The Sierra Leone Association of Journalists (SLAJ) yesterday paid tribute to their fallen colleague Ibrahim Samura at their headquarters on Campbell Street in Freetown.
In his tribute, SLAJ President Kelvin Lewis described Samura as a brave and fearless journalist who spoke truth to power and was committed to the association and the journalism profession.
"Ibrahim Samura was fearless, insistent and he'll continue asking his questions until he gets answers," he said.
He disclosed that the late journalist had already paid his membership dues and delegate fees ahead of the forthcoming Annual General Meeting scheduled to take place in Kenema this July.
Mr. Lewis described the late journalist as a controversial man loved being in opposition with alternative opinions and criticisms, adding that such epitomised his lifestyle.
"Although we had our differences in relation to the administration of SLAJ, Samura was respectful. He would always say 'hello Mr. President' whenever and wherever we met. Whilst I was on this side, he would be on the other side," Lewis stated.
According to the SLAJ president, it was necessary to have people in the profession like the late journalist, who always had alternative views on ideas and put leaders on their toes to do better.
He said the demise of Samura was a great loss not only to the journalism profession but also to SLAJ, Guild of Editors and his family.
In his words of courage to the family and friends, Veteran Journalist and regular columnist George Khoryama recounted that Ibrahim Samura is the fourth journalists, including S.U. Thonronka, Frank Kposowa and Christopher Johnson the association has lost in the last six months.
Khoryama described Samura as 'a bold and fearless journalist that people admired' and called on his family to mourn as believers.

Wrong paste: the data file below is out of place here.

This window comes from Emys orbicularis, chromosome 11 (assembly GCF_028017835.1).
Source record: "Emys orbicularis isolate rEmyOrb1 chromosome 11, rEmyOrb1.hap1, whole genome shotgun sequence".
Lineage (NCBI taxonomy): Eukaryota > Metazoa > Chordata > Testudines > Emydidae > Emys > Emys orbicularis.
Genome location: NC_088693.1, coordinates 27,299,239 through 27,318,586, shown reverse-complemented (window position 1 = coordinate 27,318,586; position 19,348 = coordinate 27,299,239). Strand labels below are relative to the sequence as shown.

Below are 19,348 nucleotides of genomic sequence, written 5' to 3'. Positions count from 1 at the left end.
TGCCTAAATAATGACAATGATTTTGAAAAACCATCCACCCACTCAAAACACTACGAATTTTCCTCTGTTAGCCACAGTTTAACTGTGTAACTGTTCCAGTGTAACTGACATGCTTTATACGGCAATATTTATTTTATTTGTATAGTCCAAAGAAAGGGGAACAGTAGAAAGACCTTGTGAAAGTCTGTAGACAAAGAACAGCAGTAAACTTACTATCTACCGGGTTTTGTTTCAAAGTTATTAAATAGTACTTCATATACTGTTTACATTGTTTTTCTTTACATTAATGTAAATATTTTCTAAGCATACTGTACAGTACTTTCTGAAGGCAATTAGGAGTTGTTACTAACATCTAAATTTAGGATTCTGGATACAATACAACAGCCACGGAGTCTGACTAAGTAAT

"He died under suspicious circumstances, which is yet to be investigated. We are yet to know whether his death was as a result of that beating [on election day by APC operatives]. But let's take heart and believe that God gives and takes. The late man was quite a brave and controversial journalist. He will be missed," he concluded.
Editor of Salone Times Newspaper and a close friend and confidant of the late journalist, Thomas Dixon, said the relationship between him and his late friend was like a father and son.
Dixon said Samura always gave hope to people and that he was a controversial journalist that stood for the right thing in his career.
"I am still in disbelief but I stand here to give tribute to him. We will no longer share the scoop. He will forever be missed," he said.
Giving tribute on behalf of the family, Pastor Ezekiel Turay said the late man was the only male child in a family of six, and was apparently the head of the family.
He said Samura was a kind and generous man who served as the bedrock of his family.
He prayed for God to provide a replacement that would fill the vacuum left by the demise of their kinsman.
Samura died last Wednesday, 6th June at the 34 Military Hospital after a short ailment. Until his death, he was Editor of New Age Newspaper and member of the Guild of Newspaper Editors.
Meanwhile, a book of condolence was yesterday opened at SLAJ headquarters for him. He will be buried on Sunday, 15th June after a requiem service at Christ Embassy in Freetown and interred at the Lumley cemetery.